How did you get started in the law? Did you take a law degree?
No. I did history at Kent. My first job after university was as AIDS co-ordinator for the Haemophilia Society in the mid to late 1980s, just as the issues affecting people with haemophilia and HIV were at their most extreme. It’s difficult to imagine now, but most of the people I was working with were frightened. People would whisper about their HIV status or that of a member of their family or a friend. We were running a campaign for compensation. This was the work of just two of us employed in the office – the director, David Watters, a really solid voluntary sector campaigner, and me.
That was your introduction into law?
That was how I realised both the strength and the weakness of law. I saw the potential of law, but where people did use it, they rarely succeeded. There were terrible stories from those who consulted us – things like a woman finding herself pregnant and suddenly being told she had HIV and being immediately pressurised to have a termination and be sterilised. I realised that the weakness of the system of government in this country was the lack of any kind of rights framework. Without planning to do so, I became a rights activist. The lack of a framework of rights showed the weakness of the common law and administrative law. People were left without any language of rights to articulate their grievance. Towards the end of my time at the Haemophilia Society we started to draft a declaration of rights for people with HIV and AIDS. Through that, I became familiar with rights documents like the Universal Declaration, the European Convention and the International Covenant.
Where did you train?
I did my diploma at City and then went to the Inns of Court Law School. To be honest, I took it one step at a time. I wondered about going back into the voluntary sector after the conversion course but I decided to keep going.
Where did you do pupillage?
Here, at Doughty Street and also at Cloisters. There were very few of us interested in human rights at that time and during and after my pupillage, I continued to work on human rights issues. For example, I undertook a consultancy for the Institute of Public Policy Research on how to implement human rights without incorporating the European Convention which was an idea being explored at the time. After pupillage, I practised for a bit from Doughty Street but I started to get more interested in the public policy side of human rights. I went to Liberty as its legal director for a short time and then came to JUSTICE to head up its project on human rights. This was just after the 1997 election. We knew that there would be a Human Rights Act and we worked on the bill and then its implementation. We had a lot of contact with the politicians like Jack Straw who were in charge of the process.
So, ten years on, how would you assess the effect of the bill and the process of its passage?
I was totally naïve about the issue of religion. Many of the church and faith groups were really hostile and wanted exceptions for themselves. We worked to limit them. In the event, we got section 13 in its current form. Actually, the exceptions do not come to much. This is equally true of the provisions about freedom of speech, though I think it is probably good to have that one there. I have always been a supporter of the scheme of the Human Rights Act (HRA). I never had any issue with the scheme of the bill. I do believe, however, that the ultimate goal should be an entrenched bill of rights. If I was drawing up my own scheme, I would take the politicians out of it and give ultimate power of construction to the courts.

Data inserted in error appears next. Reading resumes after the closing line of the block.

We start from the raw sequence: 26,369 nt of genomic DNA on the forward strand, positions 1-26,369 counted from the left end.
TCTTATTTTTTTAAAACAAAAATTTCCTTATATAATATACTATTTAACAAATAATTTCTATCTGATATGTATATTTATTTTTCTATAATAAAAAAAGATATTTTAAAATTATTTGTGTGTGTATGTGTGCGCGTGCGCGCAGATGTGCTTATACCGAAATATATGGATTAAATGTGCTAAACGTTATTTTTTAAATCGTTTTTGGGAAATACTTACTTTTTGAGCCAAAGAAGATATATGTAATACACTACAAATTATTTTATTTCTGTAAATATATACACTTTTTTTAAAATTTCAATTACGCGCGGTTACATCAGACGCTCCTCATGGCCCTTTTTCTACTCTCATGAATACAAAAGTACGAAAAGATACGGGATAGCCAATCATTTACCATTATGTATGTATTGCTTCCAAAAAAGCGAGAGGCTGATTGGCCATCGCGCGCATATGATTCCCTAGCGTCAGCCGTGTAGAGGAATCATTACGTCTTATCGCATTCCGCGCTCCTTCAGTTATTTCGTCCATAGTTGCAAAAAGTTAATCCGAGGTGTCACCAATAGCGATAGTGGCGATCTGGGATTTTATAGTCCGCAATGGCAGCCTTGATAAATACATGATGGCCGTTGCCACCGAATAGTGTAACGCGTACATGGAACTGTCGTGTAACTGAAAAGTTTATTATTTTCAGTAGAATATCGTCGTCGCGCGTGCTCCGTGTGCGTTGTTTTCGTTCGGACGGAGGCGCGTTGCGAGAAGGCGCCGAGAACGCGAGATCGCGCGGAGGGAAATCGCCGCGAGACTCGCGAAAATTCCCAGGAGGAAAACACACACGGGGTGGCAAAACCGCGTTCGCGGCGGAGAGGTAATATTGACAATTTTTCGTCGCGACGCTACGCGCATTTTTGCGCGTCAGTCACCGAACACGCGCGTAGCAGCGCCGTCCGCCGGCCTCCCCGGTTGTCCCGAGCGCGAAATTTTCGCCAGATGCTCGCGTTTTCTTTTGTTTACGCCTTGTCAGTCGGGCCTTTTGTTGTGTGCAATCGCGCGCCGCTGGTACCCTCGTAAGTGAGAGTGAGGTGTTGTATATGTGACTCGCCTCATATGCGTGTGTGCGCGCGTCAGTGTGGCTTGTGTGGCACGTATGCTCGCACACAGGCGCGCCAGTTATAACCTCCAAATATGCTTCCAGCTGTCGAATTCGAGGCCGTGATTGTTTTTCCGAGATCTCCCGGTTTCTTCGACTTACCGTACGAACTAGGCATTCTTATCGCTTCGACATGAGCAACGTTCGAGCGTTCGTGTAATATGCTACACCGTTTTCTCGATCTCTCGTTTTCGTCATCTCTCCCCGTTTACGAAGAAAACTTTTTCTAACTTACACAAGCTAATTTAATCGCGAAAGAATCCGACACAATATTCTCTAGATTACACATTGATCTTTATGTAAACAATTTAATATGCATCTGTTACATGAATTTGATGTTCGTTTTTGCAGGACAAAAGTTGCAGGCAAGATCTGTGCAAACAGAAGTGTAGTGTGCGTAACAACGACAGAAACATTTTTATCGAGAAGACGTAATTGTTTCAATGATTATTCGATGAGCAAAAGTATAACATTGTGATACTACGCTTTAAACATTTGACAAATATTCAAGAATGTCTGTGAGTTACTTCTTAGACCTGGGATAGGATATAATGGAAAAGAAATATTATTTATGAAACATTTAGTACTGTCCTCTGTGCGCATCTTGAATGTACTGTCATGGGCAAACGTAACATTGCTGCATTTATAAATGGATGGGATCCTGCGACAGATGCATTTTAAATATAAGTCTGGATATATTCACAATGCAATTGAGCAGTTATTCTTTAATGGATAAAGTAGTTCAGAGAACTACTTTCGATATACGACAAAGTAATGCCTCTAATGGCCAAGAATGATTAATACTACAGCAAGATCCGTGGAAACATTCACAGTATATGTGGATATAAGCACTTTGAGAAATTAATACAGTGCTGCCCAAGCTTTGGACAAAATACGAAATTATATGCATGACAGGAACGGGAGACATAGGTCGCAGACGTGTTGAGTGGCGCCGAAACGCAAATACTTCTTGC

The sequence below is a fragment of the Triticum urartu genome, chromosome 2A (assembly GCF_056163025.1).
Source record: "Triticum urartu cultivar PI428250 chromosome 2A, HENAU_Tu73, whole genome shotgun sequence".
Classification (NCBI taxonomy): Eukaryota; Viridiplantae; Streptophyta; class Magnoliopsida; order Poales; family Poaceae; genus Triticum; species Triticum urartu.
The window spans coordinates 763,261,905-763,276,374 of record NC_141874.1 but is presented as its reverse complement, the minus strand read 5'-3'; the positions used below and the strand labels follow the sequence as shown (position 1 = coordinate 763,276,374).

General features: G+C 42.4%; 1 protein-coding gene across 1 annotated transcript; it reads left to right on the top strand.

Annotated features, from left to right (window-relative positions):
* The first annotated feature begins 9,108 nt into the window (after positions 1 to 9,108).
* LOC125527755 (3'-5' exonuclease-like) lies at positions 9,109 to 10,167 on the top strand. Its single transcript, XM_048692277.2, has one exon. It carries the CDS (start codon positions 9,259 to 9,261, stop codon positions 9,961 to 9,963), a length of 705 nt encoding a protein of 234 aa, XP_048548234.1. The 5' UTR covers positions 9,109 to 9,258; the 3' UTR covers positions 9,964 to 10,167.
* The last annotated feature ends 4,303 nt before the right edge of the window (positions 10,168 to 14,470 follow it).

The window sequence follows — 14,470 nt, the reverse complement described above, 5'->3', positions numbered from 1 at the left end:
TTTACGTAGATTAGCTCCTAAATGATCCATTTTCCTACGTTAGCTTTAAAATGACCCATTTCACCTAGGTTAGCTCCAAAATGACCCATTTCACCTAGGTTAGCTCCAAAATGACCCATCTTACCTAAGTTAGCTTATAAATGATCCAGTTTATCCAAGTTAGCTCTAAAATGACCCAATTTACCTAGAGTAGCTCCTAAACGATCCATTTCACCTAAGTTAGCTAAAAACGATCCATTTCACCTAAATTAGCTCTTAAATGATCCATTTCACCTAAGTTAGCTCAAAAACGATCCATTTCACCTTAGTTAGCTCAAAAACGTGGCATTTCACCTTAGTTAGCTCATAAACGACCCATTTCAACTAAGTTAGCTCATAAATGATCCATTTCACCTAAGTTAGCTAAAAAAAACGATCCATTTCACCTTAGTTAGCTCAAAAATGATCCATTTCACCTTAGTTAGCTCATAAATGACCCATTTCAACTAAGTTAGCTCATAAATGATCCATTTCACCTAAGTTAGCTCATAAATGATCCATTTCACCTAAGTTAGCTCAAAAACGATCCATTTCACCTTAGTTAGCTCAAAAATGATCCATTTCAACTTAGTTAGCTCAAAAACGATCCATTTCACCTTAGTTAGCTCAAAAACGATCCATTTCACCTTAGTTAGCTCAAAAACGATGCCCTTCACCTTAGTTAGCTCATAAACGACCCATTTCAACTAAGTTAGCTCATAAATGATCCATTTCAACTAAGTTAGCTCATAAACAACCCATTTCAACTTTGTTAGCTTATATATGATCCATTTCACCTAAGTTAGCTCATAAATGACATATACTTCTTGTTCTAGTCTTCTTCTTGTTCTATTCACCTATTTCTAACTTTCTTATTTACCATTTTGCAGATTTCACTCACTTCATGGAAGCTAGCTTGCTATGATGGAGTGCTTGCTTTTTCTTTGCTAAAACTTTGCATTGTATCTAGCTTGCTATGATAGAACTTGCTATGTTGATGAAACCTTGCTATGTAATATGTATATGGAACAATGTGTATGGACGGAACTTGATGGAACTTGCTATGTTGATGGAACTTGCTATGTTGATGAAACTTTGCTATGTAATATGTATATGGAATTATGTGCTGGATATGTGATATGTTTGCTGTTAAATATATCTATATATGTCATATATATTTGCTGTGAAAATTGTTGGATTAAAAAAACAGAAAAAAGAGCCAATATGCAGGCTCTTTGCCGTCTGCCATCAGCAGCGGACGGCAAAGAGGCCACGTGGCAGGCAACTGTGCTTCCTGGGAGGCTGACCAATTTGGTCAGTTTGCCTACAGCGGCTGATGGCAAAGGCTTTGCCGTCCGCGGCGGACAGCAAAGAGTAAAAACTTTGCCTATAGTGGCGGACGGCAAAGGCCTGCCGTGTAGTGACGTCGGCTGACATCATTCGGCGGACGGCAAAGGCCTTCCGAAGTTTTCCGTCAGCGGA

What is your view on how the judges have fared in implementing the Human Rights Act?
They crucially got it right in their approach to proportionality and in terms of requiring proper review of government policy and action. Decisions at the highest level have, overall, been good. I do not think that the lowest courts have made the most of it and have missed opportunities. The courts have not done much that has surprised me. They have acted very constructively in their approach to national security issues. There has been a problem about the narrowness of their interpretation of the scope of the Act in their construction of the meaning of ‘public authority’. They have, overall, got caught up in the old common law school approach to judicial review. It is the courts not really engaging in the constitutional issues that the HRA is all really about. Human rights should not become limited by this kind of intellectual exercise.
And your favourite judges?
No surprise here. Hale, Bingham and Steyn.
You did a lot of training at JUSTICE as well as lobbying?
Yes. I like that. We did loads in the two year period just after the Act received Royal Assent, before coming into force – from the then Lord Chancellor’s Department to the then Ministry of Agriculture and Fisheries. I also did a lot of writing and a few third party interventions – for example, Brown and Leonard Cheshire.
And you have kept up the training.
Yes, both in this country and abroad. I had always had an interest in Europe. The creation of the New Europe opened up major opportunities for training. It has always been a very small core of people involved in this and I have done a lot – particularly in the countries of the former Yugoslavia and Turkey. I have become a strong advocate for the latter’s membership of the EU.